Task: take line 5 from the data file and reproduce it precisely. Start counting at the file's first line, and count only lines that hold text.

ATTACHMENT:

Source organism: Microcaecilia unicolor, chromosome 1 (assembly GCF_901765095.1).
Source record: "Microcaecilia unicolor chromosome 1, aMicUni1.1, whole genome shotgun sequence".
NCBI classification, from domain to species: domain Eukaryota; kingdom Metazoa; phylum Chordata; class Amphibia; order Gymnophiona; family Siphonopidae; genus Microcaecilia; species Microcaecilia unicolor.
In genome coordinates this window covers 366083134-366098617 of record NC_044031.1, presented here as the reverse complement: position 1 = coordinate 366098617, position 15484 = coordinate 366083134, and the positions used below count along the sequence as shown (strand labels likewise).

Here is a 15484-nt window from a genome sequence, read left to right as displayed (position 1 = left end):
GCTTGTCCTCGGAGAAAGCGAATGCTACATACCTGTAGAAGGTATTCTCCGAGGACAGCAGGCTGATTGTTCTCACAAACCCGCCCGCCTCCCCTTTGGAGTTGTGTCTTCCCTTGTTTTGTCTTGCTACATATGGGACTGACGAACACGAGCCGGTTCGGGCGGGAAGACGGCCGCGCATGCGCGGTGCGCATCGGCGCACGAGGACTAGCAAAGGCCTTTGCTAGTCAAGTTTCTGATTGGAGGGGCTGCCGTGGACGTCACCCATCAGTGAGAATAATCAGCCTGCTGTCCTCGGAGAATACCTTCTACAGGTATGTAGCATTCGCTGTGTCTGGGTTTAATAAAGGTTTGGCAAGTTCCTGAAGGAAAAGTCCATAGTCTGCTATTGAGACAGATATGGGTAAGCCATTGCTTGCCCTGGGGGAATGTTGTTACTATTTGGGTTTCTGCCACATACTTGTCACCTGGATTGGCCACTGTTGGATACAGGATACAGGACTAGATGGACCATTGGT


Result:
Here is a 15484-nt window from a genome sequence, read left to right as displayed (position 1 = left end):